A cyber attack on the United States or its allies can be considered an act of war and result in a military response, says the Pentagon in its first formal document outlining its cyber strategy. The 30-page classified report—unclassified portions of which will be released next month—looks at the changing face of warfare in a time when hackers can do serious damage to a country's infrastructure, reports the Wall Street Journal, which spoke to three defense officials who have read it.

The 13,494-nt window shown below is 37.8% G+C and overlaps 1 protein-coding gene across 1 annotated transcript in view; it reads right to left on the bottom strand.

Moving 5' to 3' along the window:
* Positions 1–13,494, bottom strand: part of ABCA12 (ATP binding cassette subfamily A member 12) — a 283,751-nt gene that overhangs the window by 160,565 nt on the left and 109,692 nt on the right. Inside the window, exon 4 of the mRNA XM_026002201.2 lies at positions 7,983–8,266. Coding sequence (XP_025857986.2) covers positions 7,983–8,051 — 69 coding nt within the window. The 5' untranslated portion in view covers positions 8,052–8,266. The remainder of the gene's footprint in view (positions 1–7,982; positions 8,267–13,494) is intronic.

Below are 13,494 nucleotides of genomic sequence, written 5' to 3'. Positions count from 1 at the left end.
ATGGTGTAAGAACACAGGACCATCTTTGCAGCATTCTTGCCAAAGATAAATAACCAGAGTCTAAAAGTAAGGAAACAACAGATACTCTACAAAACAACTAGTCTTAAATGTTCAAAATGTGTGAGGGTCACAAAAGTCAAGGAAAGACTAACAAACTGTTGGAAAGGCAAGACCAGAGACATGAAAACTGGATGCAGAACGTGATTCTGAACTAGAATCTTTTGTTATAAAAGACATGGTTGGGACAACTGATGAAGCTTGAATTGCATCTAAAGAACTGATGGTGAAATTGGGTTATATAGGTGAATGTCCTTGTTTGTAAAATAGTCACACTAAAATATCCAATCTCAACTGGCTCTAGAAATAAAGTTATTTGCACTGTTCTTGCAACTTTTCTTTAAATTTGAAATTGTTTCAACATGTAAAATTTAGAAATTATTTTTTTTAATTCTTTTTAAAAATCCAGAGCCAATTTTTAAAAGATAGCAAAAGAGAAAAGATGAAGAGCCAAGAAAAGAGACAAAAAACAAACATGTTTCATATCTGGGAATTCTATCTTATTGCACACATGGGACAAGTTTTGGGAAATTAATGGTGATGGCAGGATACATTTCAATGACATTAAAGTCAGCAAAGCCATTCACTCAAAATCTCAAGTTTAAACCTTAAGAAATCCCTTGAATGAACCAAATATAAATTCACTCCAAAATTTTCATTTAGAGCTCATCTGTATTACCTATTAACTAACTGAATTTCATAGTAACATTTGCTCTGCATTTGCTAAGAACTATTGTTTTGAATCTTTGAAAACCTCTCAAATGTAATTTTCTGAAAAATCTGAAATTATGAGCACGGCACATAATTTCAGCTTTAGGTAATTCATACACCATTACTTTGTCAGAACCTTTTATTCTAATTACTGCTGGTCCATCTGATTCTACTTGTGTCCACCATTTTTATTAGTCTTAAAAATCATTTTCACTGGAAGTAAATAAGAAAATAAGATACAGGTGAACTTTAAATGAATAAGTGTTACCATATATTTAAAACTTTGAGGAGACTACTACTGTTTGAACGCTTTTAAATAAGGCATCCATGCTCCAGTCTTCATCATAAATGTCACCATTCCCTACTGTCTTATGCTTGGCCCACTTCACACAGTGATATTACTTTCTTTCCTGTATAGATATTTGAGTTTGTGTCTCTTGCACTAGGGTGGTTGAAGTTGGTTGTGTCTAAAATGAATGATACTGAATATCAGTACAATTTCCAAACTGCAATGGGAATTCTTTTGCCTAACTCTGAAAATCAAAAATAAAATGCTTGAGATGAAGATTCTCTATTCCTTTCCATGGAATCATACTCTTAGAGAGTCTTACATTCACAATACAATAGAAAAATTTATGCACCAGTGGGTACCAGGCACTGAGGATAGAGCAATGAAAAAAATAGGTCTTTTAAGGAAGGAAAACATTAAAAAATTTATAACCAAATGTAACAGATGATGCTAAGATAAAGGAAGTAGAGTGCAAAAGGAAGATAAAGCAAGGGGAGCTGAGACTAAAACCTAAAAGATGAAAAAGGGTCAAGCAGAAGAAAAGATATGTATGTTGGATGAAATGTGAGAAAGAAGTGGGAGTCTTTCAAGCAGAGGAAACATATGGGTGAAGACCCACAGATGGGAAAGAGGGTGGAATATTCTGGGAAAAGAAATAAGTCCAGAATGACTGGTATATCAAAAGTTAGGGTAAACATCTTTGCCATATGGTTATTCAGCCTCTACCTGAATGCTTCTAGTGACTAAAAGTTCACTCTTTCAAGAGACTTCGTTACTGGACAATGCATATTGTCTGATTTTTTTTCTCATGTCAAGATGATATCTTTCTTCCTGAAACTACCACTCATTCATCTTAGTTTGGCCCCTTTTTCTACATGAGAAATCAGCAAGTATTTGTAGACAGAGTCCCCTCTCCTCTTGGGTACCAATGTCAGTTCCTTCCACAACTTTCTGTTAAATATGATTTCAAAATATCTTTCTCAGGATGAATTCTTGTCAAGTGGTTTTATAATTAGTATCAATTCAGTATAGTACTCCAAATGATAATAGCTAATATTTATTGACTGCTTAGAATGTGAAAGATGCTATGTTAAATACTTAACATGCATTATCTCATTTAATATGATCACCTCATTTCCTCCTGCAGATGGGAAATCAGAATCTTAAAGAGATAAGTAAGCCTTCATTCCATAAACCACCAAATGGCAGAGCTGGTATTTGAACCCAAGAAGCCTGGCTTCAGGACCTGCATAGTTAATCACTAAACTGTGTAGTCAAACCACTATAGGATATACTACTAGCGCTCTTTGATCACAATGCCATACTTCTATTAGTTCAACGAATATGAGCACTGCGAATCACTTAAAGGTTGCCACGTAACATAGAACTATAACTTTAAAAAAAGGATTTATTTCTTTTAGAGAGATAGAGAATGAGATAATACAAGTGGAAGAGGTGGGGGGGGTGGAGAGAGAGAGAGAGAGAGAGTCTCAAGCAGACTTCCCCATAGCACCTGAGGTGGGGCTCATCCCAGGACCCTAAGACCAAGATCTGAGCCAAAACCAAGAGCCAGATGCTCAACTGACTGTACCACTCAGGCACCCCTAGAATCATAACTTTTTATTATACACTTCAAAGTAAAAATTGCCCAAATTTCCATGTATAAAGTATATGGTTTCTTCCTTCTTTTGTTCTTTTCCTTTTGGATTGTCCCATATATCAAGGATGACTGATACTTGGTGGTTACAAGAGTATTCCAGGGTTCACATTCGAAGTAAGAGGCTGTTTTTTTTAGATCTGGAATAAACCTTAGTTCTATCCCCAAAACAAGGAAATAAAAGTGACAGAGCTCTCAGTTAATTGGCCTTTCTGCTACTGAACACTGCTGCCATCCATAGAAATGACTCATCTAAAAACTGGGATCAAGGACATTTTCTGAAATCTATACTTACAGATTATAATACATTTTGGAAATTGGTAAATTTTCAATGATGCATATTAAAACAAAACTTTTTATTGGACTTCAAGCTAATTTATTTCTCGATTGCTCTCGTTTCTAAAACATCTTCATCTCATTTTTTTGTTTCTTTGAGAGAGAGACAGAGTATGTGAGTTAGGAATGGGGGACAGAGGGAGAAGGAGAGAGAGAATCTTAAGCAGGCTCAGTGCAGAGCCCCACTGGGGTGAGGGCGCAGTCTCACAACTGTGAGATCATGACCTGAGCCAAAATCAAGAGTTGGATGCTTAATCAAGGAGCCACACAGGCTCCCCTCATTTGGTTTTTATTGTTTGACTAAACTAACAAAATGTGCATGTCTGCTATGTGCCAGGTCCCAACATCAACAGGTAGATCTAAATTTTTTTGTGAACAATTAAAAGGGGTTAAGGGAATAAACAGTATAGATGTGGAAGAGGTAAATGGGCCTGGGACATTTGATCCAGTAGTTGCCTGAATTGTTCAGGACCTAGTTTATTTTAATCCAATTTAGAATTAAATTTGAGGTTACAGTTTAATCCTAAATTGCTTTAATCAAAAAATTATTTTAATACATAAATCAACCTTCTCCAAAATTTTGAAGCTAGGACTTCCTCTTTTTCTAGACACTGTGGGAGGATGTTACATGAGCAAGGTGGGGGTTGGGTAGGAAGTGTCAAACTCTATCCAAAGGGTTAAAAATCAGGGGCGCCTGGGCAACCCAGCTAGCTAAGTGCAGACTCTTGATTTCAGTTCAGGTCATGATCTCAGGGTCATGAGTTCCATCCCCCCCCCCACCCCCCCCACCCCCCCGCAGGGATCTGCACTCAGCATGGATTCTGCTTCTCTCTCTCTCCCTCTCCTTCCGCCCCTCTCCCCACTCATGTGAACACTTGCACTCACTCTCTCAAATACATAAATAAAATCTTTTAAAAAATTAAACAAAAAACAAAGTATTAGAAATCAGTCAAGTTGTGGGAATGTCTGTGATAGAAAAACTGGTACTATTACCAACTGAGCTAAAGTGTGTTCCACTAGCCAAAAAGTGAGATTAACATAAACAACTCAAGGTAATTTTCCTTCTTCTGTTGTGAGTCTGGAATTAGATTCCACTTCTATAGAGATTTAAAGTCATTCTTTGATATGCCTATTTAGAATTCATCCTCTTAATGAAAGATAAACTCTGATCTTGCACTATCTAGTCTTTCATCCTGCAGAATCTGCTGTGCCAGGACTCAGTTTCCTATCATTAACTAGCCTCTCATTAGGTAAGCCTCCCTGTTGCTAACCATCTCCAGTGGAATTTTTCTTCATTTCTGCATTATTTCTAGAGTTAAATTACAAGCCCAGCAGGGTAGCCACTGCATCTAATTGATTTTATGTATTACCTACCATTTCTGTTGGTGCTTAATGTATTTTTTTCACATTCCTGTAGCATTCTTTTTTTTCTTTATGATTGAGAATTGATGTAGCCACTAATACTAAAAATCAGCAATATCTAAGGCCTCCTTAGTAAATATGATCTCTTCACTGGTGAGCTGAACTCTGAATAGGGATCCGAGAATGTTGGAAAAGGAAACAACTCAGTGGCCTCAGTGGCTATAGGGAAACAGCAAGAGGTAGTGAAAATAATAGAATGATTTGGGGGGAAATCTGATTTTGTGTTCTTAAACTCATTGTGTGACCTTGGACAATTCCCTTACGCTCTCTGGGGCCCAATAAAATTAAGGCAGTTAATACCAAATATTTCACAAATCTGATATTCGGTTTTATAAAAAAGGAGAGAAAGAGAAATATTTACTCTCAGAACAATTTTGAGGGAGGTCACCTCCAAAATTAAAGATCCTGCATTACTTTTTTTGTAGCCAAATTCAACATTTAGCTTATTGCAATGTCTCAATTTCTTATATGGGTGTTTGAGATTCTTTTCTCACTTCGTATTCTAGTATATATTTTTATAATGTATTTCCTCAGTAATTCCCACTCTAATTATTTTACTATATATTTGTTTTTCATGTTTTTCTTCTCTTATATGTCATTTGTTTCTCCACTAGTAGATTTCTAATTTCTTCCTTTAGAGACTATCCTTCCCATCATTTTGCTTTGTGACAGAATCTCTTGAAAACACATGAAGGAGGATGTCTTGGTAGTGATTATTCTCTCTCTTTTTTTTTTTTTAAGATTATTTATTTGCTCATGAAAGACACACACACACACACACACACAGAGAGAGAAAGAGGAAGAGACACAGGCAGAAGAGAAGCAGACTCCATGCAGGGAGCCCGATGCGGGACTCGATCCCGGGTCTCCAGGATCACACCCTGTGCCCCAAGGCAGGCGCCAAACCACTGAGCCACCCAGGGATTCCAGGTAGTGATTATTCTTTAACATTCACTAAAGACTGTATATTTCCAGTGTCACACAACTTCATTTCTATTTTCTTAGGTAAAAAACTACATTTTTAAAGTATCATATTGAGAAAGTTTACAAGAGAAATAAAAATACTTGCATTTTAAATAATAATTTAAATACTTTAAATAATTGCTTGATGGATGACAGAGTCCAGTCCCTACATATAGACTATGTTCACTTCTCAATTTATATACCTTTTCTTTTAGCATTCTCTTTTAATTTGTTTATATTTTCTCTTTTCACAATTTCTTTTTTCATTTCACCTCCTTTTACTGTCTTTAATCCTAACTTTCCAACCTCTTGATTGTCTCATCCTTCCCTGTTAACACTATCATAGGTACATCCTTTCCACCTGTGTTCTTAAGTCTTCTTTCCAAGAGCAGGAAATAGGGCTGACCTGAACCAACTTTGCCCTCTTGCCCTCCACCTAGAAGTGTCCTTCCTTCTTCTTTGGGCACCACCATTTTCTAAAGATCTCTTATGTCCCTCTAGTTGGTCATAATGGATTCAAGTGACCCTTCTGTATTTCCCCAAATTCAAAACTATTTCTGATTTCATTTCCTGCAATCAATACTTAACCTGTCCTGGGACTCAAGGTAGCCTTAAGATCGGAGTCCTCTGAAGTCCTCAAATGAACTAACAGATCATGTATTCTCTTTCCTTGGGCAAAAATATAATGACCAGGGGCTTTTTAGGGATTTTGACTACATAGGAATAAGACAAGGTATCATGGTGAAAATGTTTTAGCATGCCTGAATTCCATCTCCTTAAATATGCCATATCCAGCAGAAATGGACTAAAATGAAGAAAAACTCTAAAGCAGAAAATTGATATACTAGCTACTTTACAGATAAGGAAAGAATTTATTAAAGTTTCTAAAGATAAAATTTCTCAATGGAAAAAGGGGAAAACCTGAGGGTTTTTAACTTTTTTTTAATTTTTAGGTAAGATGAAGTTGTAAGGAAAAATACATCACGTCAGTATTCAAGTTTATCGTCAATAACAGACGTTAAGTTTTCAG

The report determines that the conduct-guiding Laws of Armed Conflict are applicable in cyberspace and is intended to serve as a warning to would-be hackers. "If you shut down our power grid, maybe we will put a missile down one of your smokestacks," said a military official. But much remains unresolved: How will the Pentagon verify the cyber attack's origins? And which types of attacks make the cut? The Journal reports that the idea of "equivalence" is gaining steam: that if an attack produces death or destruction on the scale of a traditional physical attack, that could call for a military response. (Read more cyberwarfare stories.)